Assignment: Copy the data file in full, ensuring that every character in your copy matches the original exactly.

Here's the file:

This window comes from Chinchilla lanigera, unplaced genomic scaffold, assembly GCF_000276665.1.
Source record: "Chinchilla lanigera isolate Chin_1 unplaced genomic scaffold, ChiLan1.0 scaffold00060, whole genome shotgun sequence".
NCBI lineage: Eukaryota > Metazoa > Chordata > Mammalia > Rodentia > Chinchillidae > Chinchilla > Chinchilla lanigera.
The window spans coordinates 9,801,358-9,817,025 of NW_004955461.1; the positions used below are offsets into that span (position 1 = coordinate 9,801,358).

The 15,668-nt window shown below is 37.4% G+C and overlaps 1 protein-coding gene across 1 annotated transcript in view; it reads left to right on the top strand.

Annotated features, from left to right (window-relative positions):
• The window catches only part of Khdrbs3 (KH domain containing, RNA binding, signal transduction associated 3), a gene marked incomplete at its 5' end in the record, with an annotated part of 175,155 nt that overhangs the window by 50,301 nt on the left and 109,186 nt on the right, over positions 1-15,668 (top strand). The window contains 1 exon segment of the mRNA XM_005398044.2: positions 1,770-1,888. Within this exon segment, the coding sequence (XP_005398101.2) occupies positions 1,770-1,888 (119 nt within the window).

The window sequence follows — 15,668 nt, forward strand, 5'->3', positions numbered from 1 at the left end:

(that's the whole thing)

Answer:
This window comes from Chinchilla lanigera, unplaced genomic scaffold, assembly GCF_000276665.1.
Source record: "Chinchilla lanigera isolate Chin_1 unplaced genomic scaffold, ChiLan1.0 scaffold00060, whole genome shotgun sequence".
NCBI lineage: Eukaryota > Metazoa > Chordata > Mammalia > Rodentia > Chinchillidae > Chinchilla > Chinchilla lanigera.
The window spans coordinates 9,801,358-9,817,025 of NW_004955461.1; the positions used below are offsets into that span (position 1 = coordinate 9,801,358).

The 15,668-nt window shown below is 37.4% G+C and overlaps 1 protein-coding gene across 1 annotated transcript in view; it reads left to right on the top strand.

Annotated features, from left to right (window-relative positions):
• The window catches only part of Khdrbs3 (KH domain containing, RNA binding, signal transduction associated 3), a gene marked incomplete at its 5' end in the record, with an annotated part of 175,155 nt that overhangs the window by 50,301 nt on the left and 109,186 nt on the right, over positions 1-15,668 (top strand). The window contains 1 exon segment of the mRNA XM_005398044.2: positions 1,770-1,888. Within this exon segment, the coding sequence (XP_005398101.2) occupies positions 1,770-1,888 (119 nt within the window).

The window sequence follows — 15,668 nt, forward strand, 5'->3', positions numbered from 1 at the left end: